Slaven Jabuka and Tynan Kelly provided us with the nonorientable four-genus of all 8 and 9 crossing knots.

Noboru Ito contributed to the addition of the 3D-Clasp number to the database.

Heegaard Floer knot invariants, including tau, epsilon, nu, and "L-space" were computed using a program written by Zoltan Szabó, available at: HFKcalc.

Tunnel numbers for 11 and 12 crossing alternating knots, and many nonalternating knots, were provided by Felipe Castellano-MacĂ­as and Nicholas Owad: arXiv preprint.

Many new results concerning the polygon index (stick number) and super bridge index were provided by Thomas Eddy and Clayton Shonkwhiler. arXiv preprint.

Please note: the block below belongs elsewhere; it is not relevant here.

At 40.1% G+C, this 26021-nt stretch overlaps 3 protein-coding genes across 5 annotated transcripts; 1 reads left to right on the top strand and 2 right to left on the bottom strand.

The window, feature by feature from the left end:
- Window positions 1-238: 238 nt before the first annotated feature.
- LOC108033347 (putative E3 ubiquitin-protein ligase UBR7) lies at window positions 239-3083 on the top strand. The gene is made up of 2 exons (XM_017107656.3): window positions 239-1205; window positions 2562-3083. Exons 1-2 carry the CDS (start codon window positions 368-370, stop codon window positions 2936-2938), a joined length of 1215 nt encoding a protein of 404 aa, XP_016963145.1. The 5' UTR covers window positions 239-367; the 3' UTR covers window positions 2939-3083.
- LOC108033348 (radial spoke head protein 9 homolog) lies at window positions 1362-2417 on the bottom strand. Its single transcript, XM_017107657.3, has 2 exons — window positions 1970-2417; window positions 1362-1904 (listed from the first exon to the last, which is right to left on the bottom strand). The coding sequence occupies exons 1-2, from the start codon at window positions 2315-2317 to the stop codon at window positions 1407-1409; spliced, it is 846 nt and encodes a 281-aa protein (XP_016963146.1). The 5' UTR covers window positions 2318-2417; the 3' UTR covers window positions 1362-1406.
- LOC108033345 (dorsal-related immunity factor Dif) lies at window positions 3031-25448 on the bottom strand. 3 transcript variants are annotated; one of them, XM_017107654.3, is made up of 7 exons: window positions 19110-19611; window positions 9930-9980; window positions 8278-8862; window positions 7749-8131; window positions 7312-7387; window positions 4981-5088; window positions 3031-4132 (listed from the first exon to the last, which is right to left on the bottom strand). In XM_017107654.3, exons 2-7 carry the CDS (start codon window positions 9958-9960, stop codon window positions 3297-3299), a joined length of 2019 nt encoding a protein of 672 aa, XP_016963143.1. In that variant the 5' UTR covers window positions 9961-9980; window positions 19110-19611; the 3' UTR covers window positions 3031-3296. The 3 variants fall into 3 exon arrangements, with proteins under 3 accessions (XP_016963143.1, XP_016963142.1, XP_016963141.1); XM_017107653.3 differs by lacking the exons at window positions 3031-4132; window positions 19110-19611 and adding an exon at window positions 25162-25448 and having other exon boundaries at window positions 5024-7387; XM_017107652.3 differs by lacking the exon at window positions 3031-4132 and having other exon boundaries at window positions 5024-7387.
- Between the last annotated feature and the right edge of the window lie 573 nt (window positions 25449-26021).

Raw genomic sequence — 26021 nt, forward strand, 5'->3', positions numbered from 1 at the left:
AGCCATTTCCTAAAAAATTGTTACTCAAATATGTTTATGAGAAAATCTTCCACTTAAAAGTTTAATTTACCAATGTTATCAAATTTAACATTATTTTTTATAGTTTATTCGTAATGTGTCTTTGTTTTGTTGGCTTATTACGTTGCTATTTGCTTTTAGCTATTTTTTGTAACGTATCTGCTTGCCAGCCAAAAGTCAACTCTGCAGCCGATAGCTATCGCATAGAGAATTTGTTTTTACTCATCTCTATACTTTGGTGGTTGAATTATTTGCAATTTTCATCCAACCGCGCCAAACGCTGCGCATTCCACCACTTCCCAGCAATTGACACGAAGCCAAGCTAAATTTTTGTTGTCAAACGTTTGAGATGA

Slaven Jabuka has provided use with details about the non-orientable four-genus, based on his joint work with Tynan Kelly. arXiv preprint.

Taizo Kanenobu has pointed out the relevance of the work of Goda-Hirasawa-Yamamoto and Dasbach-Lowrance in resolving the fact that 11n183 is almost alternating and that 11n95 is not almost alternating.

Dirk Schuetz assisted us in correcting the signs of Rasmussen invariants to be consistent with knot orientations as presented by the PD notation. Se-Goo Kim provided us with further assistance in checking orientation issues.

Stepan Orevkov performed all the initial computations related to the four-genus of links, computing lower bounds based on signatures, the Arf-Robertello invariant and the slice Bennequin inequality. He found upper bounds using a computer search for low genus surfaces.

Stepan Orevkov has now provided us with the braid index and minimal width braid represenations of each link. He has also found quasipositive braid representations for each link (or its mirror image) when such representations exist.